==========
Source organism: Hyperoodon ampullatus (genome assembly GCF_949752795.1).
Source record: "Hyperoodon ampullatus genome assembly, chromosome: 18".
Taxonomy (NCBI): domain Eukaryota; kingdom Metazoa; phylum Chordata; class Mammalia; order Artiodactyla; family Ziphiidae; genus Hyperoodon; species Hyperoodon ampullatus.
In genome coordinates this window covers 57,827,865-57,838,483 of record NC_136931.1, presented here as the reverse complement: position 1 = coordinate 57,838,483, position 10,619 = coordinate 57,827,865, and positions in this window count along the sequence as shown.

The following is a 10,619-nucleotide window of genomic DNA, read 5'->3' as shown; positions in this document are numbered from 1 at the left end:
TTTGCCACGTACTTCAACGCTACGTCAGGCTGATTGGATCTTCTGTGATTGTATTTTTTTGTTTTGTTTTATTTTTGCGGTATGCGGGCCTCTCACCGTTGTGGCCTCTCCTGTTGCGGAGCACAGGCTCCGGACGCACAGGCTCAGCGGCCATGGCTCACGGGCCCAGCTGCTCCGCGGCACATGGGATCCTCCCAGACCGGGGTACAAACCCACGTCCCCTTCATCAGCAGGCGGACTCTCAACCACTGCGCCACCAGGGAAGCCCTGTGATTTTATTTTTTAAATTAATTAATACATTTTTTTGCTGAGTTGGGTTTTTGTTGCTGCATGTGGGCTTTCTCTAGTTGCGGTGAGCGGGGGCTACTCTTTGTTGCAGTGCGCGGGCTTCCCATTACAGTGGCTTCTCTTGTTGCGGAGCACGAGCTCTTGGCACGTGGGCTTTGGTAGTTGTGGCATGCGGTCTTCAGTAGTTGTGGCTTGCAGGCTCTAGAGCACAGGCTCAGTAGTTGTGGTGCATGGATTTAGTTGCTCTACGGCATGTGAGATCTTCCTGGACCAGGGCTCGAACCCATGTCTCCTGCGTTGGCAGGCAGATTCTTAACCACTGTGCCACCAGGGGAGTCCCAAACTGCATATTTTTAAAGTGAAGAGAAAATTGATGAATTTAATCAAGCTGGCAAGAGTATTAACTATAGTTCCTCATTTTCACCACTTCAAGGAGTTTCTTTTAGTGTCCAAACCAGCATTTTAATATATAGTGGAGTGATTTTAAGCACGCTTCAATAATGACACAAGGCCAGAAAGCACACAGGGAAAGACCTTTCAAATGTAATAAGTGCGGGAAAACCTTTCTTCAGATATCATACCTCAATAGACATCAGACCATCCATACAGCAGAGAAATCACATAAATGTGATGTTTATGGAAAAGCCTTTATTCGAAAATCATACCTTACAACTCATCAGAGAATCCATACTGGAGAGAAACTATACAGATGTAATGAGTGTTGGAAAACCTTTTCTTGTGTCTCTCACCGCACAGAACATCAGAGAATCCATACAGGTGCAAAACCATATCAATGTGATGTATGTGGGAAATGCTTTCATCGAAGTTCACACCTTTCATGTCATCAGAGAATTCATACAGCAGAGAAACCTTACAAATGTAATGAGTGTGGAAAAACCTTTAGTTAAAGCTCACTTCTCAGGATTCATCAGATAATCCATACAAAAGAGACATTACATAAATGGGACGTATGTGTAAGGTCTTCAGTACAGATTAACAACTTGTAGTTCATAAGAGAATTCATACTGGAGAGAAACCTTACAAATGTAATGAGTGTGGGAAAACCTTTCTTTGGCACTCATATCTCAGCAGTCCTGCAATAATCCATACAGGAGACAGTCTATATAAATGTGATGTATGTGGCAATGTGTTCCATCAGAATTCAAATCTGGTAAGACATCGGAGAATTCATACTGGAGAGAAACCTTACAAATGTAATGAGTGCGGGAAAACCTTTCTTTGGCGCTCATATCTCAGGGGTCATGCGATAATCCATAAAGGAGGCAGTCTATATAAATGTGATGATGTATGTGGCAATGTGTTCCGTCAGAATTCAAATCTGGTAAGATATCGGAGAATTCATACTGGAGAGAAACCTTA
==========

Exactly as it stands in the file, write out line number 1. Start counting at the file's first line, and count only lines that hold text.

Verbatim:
Source organism: Hyperoodon ampullatus (genome assembly GCF_949752795.1).